Monday, August 04, 2008

In Context—Mozart and Beethoven

I have played primarily (mostly?) Mozart for the last two weeks. In that context, rehearsing Beethoven's fourth symphony today brought into relief the rhetorical differences between the two composers.

Mozart is always an opera composer. In symphonies, concerti, and chamber music, the lyrical (without the lyrics, mind you) explicitness of his rhetoric sings forth from the operatic stage. His cast of characters listens, responds, provokes, flirts, dances, and weeps. The lacking libretto is merely a technicality.

Beethoven's is a purely instrumental rhetoric, more abstract, yet in some ways more elemental. In a Beethoven symphony there are not characters, per se, rather the interplay is between emotions summoned through the composer's singular mastery of harmonic narrative and rhythmic persuasion. Whereas it is not easy to imagine words set to Beethoven's melodies, his music is vivid in meaning and formally cohesive.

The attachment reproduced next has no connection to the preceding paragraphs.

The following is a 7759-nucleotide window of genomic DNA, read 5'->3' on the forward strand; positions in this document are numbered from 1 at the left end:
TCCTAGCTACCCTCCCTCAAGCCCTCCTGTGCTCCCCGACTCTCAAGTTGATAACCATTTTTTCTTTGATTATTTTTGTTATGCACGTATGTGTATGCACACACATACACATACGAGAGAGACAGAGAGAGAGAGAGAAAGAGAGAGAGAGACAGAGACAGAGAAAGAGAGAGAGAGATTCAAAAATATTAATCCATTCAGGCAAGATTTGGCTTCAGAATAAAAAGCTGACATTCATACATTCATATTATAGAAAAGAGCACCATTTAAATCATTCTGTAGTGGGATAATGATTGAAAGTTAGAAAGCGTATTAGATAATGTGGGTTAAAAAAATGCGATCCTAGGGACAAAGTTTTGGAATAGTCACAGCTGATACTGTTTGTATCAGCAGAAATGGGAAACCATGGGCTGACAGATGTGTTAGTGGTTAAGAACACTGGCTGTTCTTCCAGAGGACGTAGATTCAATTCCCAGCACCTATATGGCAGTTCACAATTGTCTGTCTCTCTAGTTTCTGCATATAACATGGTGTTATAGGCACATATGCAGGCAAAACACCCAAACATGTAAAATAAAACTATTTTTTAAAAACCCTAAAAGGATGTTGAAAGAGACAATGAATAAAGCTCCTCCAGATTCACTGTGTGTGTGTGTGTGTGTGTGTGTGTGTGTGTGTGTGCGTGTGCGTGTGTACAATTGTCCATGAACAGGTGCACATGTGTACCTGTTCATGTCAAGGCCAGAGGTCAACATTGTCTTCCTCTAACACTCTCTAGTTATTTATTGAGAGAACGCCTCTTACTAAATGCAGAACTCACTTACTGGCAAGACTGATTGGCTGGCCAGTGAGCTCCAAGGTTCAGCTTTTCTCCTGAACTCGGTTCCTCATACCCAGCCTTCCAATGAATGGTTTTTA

Mozart's music lives in a world of intricate human relationships. Beethoven reaches for truths beyond the world of words.

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